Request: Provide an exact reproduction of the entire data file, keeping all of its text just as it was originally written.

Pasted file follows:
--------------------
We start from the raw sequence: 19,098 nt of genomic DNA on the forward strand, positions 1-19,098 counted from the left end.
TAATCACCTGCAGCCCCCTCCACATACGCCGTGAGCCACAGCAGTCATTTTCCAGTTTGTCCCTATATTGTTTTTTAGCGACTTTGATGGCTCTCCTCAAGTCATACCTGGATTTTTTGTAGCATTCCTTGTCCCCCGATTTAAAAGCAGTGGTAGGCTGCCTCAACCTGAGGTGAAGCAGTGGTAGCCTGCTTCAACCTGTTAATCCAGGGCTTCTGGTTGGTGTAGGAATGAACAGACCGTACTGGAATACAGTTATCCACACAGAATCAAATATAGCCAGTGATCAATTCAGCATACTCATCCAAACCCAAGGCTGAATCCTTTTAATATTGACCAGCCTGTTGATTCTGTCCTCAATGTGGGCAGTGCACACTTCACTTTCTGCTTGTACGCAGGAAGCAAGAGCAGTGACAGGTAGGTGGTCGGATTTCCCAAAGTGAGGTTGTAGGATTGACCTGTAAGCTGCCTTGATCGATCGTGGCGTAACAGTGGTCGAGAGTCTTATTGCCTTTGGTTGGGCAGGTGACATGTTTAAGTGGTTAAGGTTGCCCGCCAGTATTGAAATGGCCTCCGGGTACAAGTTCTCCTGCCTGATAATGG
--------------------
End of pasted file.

We start from the raw sequence: 19,098 nt of genomic DNA on the forward strand, positions 1-19,098 counted from the left end.
TAATCACCTGCAGCCCCCTCCACATACGCCGTGAGCCACAGCAGTCATTTTCCAGTTTGTCCCTATATTGTTTTTTAGCGACTTTGATGGCTCTCCTCAAGTCATACCTGGATTTTTTGTAGCATTCCTTGTCCCCCGATTTAAAAGCAGTGGTAGGCTGCCTCAACCTGAGGTGAAGCAGTGGTAGCCTGCTTCAACCTGTTAATCCAGGGCTTCTGGTTGGTGTAGGAATGAACAGACCGTACTGGAATACAGTTATCCACACAGAATCAAATATAGCCAGTGATCAATTCAGCATACTCATCCAAACCCAAGGCTGAATCCTTTTAATATTGACCAGCCTGTTGATTCTGTCCTCAATGTGGGCAGTGCACACTTCACTTTCTGCTTGTACGCAGGAAGCAAGAGCAGTGACAGGTAGGTGGTCGGATTTCCCAAAGTGAGGTTGTAGGATTGACCTGTAAGCTGCCTTGATCGATCGTGGCGTAACAGTGGTCGAGAGTCTTATTGCCTTTGGTTGGGCAGGTGACATGTTTAAGTGGTTAAGGTTGCCCGCCAGTATTGAAATGGCCTCCGGGTACAAGTTCTCCTGCCTGATAATGG